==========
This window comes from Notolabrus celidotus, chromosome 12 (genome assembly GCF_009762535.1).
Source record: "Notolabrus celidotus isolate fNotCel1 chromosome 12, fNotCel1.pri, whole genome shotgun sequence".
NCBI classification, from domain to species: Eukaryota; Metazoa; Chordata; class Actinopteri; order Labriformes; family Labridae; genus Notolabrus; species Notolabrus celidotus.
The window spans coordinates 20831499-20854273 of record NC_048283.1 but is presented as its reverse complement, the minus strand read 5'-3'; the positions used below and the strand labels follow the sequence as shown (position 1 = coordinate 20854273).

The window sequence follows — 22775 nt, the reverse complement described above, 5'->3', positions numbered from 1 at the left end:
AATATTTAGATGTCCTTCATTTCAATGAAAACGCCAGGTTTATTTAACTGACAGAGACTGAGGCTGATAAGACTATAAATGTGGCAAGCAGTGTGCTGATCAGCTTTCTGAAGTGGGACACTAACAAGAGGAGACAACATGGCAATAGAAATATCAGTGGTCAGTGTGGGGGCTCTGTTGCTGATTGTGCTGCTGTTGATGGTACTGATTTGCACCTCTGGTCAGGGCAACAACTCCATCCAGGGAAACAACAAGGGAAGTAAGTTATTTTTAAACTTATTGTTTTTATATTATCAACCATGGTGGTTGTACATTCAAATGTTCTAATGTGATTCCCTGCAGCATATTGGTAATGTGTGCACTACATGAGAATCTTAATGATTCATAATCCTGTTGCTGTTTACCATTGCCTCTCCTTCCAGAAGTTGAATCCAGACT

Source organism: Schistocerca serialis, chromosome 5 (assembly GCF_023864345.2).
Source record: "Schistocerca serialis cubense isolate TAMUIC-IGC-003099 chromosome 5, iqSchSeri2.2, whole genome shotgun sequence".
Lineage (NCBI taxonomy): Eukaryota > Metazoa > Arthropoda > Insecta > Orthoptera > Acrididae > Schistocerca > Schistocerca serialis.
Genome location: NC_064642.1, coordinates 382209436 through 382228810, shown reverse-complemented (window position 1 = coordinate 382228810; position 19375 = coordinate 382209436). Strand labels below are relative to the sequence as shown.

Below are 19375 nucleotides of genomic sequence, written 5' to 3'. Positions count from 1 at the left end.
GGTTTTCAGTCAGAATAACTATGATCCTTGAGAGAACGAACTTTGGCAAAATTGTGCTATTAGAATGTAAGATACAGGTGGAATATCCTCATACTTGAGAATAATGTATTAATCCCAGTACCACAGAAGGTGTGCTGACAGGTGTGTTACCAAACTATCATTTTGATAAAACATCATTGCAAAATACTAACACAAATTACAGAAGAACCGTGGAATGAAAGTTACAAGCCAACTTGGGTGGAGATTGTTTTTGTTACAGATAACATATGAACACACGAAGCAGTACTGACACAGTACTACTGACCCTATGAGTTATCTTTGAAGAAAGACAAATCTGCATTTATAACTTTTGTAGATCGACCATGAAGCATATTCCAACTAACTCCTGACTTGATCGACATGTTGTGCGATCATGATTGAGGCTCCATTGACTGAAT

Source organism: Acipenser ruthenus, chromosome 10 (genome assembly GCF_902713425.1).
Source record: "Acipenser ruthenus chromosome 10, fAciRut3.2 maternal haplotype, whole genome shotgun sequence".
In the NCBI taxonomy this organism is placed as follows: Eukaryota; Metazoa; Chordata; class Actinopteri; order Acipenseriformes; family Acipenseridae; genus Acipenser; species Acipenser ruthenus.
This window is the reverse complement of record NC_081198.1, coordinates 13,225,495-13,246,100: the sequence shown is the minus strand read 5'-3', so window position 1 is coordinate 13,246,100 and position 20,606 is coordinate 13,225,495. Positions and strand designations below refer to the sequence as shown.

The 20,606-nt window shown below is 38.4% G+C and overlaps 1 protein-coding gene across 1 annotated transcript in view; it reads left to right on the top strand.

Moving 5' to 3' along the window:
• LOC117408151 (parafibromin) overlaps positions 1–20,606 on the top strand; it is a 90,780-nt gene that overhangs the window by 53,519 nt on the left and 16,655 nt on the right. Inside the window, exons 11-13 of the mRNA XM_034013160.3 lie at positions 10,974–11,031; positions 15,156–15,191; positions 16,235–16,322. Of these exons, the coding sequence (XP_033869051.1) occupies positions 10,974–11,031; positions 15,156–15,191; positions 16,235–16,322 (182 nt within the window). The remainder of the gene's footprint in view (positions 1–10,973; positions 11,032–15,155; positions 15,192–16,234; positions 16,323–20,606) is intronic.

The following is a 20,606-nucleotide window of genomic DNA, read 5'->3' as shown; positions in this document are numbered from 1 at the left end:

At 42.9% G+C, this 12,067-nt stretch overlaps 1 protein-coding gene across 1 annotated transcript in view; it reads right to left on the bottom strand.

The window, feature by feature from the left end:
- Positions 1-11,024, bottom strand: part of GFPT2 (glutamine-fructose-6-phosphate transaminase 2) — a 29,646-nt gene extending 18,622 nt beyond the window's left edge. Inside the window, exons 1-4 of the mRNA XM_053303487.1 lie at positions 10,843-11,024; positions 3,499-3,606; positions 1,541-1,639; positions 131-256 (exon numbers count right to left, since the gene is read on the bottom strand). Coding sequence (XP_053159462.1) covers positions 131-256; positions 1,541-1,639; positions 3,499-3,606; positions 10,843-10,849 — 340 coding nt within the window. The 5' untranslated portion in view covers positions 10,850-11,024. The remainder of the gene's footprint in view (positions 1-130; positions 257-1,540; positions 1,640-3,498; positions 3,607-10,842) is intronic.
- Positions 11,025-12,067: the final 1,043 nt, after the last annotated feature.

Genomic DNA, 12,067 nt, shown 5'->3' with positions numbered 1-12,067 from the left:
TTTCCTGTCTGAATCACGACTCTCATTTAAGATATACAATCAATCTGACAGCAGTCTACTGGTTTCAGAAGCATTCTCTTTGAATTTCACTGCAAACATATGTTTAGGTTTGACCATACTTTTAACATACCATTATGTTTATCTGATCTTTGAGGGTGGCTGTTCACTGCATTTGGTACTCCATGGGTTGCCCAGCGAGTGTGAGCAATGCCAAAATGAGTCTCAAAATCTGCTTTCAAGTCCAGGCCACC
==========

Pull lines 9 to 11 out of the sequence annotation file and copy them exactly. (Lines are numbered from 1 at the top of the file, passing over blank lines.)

Lineage (NCBI taxonomy): Eukaryota > Metazoa > Arthropoda > Insecta > Orthoptera > Acrididae > Schistocerca > Schistocerca serialis.
Genome location: NC_064642.1, coordinates 382209436 through 382228810, shown reverse-complemented (window position 1 = coordinate 382228810; position 19375 = coordinate 382209436). Strand labels below are relative to the sequence as shown.

Below are 19375 nucleotides of genomic sequence, written 5' to 3'. Positions count from 1 at the left end.